Cognitive impairment in early Parkinson's disease: An [123I] FP-CIT SPECT study

F.J. Siepel, K.S. Bronick, J. Booij, B.M. Ravina, A.V. Lebedev, R. Gruner, D. Aarsland

    Research output: Contribution to journalMeeting AbstractAcademic

    1 Citation (Scopus)

    Abstract

    Objective: To explore the association between striatal dopaminergic deficits and cognitive impairment within a large cohort of early, drug-naive Parkinson’s disease patients and to test the hypothesis that executive dysfunction in Parkinson’s disease is caused by striatal dopaminergic depletion.

    Background: Cognitive impairment in Parkinson’s disease is common and influences patients’ everyday functioning, but the mechanisms of early cognitive decline are not known. Understanding of these mechanisms is important for the development of methods preventing cognitive decline in Parkinson’s disease. Previous studies suggest that the dopaminergic system influences cognition in PD.

    Methods: Neuropsychological and cerebral dopamine transporter SPECT imaging data of 339 Parkinson’s disease patients and 158 Healthy controls of the Parkinson’s Progression Markers Initiative study were analysed. Neuropsychological evaluation consisted of standardized tests of memory, visuospatial and executive function. SPECT imaging was performed with [123I]FP-CIT and specific binding ratios in left and right putamen and caudate nucleus were calculated. The association between specific binding ratios and cognition was performed using a cognitive composite z-score, domain z-scores and individual test scores. Multivariate general linear model regression analyses were performed including age, gender, education, and laterality as predictors and specific binding ratios as dependent variables.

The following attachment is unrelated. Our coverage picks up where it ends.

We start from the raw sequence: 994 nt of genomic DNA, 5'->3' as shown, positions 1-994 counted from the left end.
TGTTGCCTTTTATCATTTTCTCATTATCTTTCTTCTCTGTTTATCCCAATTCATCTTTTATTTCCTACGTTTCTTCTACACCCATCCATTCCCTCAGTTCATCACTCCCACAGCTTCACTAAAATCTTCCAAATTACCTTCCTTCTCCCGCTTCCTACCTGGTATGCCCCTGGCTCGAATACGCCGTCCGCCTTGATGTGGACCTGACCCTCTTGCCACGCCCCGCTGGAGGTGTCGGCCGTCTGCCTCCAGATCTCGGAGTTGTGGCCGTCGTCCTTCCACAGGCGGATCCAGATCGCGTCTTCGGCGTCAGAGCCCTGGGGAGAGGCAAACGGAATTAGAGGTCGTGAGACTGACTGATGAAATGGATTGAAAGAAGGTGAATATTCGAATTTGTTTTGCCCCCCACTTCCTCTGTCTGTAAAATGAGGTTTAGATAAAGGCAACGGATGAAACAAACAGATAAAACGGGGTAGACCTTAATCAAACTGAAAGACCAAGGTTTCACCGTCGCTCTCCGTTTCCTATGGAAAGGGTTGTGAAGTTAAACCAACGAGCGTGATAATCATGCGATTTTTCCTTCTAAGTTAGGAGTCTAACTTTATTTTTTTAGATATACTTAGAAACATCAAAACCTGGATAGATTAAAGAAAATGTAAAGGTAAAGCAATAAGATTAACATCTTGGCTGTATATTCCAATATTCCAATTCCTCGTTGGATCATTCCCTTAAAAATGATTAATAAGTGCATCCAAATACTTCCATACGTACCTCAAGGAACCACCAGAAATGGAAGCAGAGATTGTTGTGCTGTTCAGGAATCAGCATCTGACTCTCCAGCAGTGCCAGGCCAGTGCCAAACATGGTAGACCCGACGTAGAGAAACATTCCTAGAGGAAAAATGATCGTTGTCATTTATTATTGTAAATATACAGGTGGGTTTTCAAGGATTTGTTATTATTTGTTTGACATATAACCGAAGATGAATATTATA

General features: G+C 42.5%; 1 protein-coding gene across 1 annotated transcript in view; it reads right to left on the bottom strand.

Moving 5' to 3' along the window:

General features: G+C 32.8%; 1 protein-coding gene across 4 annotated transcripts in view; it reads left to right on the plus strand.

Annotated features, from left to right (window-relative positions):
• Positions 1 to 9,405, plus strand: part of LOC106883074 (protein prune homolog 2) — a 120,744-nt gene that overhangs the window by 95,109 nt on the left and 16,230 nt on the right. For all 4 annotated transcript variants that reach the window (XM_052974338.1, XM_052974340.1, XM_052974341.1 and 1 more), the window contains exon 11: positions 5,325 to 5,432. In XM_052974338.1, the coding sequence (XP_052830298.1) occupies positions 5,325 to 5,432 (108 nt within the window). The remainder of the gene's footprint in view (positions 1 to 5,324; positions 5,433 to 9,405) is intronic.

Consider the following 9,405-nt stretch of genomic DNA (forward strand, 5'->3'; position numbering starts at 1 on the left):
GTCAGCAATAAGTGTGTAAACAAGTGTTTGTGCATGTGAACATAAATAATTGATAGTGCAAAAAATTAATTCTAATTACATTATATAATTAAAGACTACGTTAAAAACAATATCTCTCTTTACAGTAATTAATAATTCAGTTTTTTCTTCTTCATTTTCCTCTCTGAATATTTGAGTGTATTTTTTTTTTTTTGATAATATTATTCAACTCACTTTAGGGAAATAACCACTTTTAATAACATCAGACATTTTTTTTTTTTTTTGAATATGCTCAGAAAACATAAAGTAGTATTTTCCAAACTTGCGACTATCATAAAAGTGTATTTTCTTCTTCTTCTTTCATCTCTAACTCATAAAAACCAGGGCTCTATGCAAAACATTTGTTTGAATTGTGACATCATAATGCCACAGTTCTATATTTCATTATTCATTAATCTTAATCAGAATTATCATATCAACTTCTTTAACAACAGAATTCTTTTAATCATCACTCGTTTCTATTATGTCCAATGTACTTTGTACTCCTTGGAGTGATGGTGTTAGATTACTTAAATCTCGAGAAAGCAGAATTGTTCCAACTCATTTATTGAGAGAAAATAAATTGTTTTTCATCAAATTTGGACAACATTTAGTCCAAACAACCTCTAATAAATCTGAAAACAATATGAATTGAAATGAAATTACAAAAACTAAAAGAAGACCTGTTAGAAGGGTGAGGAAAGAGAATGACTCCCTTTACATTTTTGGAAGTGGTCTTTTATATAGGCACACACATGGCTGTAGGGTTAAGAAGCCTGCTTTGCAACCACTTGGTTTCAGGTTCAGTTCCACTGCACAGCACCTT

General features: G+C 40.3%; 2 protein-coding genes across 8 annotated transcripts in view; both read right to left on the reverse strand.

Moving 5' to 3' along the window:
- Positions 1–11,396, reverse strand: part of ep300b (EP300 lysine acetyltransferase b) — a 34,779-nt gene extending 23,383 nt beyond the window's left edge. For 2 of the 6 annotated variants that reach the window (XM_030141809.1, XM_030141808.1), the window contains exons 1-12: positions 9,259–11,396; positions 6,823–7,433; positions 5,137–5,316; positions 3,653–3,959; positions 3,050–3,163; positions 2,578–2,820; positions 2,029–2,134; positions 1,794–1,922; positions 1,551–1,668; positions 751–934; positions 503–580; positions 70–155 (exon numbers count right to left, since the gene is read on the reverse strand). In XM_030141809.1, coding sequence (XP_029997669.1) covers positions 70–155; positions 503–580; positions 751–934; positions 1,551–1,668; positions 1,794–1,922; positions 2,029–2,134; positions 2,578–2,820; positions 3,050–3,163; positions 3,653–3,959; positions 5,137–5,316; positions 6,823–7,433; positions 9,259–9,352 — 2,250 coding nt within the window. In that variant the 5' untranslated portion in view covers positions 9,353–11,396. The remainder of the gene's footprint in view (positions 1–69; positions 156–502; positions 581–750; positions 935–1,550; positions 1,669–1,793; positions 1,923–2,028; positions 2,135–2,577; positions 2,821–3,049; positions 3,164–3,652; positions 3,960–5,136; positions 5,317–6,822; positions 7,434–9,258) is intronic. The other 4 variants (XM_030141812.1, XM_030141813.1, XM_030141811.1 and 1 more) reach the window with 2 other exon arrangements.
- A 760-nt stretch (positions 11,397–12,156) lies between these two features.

Results: Uncorrected analysis showed no associations between dopamine transporter imaging and memory and visuospatial domains. A small but significant positive association between specific binding ratios and the attention/executive domain was found, which was not significant after adjusting for age. However, in a moderated mediation model, we found that cognitive executive differences between controls and patients with Parkinson’s disease were mediated by an age-moderated dopaminergic deficit in the left caudate nucleus.

    Conclusions: Our findings support the hypothesis that nigrostriatal dopaminergic deficit contributes to executive impairment, but not to memory or visuospatial impairment in early Parkinson’s disease.
    Original languageEnglish
    Pages (from-to)S363-S364
    JournalMovement disorders
    Volume29
    Issue numberS1
    DOIs
    Publication statusPublished - May 2014
    Event18th International Congress of Parkinson's Disease and Movement Disorders 2014 - Stockholm, Sweden
    Duration: 8 Jun 201412 Jun 2014
    Conference number: 18

    Cite this